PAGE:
How to Research Before the Internet...
Like many other people, I have the tendency to mistake everyday luxuries as staples of life and forget what they really are; extras. With that being said, if some of these “extras” were taken away from me, I would cry like a baby and swear that life can’t go on without them. For example: how would I ever call my mom, or anyone for that matter, without my cellphone? Since my blissful marriage with my smartphone began, I decided it was better suited to remember all of my numbers instead of me. There are plenty of other gadgets that I would deem as a must in keeping my sanity in this world (shout out to my coffee maker, without you I would’ve been responsible of murdering someone by now).
However, today I wanted to point out another one of life’s extras that I couldn’t function without, the internet. Okay, I may be being a little dramatic. There have been writers since before there was paper and they got along just fine, right? Well in my mind they weren’t aware of how self-tortured they really were.
I’m currently working on my third book while my team puts the finishing touches on my second novel, The Beast Unveiled. While I was working on my third book, I had a couple of ideas I realized needed more attention to detail, so I went back to researching the topics I needed. Even though research can be (and usually is) very time consuming, the internet has been my best friend for reference and cross-referencing from the early 2000’s. I started to think of when the internet wasn’t available for researching a topic and I felt a shudder go through my body. No really, I did.
I think we have forgotten how much work was needed to properly study topics before writing about them.
To research a topic back in the day, it took you finding the information from an outside source. Acquiring books required diligent knowledge of subject headings or a really good subject specific bibliography, which you may or may not have at your disposal. This shouldn’t have been too hard if you had access to nicely stocked library and a nice librarian to guide you, but your access was still limited by the in-house collection. If they didn't happen to have the title you needed, the luxury of your time was heavily taxed by needing to order the title from an inter-library loaning system, and that was just the beginning.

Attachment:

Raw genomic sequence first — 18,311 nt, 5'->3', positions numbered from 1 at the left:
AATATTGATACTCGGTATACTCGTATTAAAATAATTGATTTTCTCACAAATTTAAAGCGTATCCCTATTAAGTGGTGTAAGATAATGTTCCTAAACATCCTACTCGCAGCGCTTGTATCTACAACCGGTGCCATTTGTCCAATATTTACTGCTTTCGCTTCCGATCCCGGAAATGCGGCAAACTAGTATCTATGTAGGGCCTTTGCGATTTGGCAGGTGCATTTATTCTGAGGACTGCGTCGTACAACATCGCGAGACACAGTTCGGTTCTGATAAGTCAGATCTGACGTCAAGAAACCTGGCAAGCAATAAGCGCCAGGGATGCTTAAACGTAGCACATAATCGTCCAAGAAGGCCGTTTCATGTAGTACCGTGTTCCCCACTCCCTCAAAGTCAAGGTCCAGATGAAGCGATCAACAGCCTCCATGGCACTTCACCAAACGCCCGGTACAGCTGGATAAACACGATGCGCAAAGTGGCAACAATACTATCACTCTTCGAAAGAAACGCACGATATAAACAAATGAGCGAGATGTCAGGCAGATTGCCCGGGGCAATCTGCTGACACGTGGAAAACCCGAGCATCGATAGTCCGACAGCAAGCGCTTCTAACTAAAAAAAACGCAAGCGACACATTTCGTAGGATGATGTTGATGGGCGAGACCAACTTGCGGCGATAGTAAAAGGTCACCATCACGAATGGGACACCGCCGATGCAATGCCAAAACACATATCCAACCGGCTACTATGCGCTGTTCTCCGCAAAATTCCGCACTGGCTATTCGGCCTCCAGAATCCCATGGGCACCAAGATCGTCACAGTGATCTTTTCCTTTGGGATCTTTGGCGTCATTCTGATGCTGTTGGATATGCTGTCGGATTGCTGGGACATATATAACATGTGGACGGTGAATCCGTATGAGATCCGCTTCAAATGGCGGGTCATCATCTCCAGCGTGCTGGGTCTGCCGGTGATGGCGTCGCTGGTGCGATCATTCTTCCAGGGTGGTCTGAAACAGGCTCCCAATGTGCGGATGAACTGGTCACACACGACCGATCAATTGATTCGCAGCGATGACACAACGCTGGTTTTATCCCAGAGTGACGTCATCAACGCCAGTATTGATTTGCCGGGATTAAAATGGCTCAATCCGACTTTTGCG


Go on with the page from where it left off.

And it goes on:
Just like the internet today, books had the issue of all sources not being weighted the same. So after receiving your books of choice, an evaluation of the publisher, author's reputation, or third party reviews were smart to find. Again, without the help of the internet. Then there were the journal articles and newspaper clippings that took another method of looking through and you’re once again dependant on the ability of your library keeping a tidy card catalog and microfiche.
However you’re also required to have the knowledge of appropriate subject headings or using references from key publications. The evaluation of these sources needed to be done as well.
Finding primary documents was almost exclusively limited to specialized bibliographies and literature searches performed by librarians or found within references in journal articles. Access to these materials usually meant finding a place that housed archives and special collections on a specific topic. Inter-library loans were usually not an option for these specialized items, such as state documents.
I would be lying if I said all of these steps are no longer necessary to garner the information needed for whatever you might be trying to write about, but a lot of these steps now are done from the comfort of your own home on your computer. Now, because of the internet, I can do hours upon hours of looking for proper sources in my pajamas while taking a break here and there to see what my friends are up to on Facebook!
What can I say? Life is good!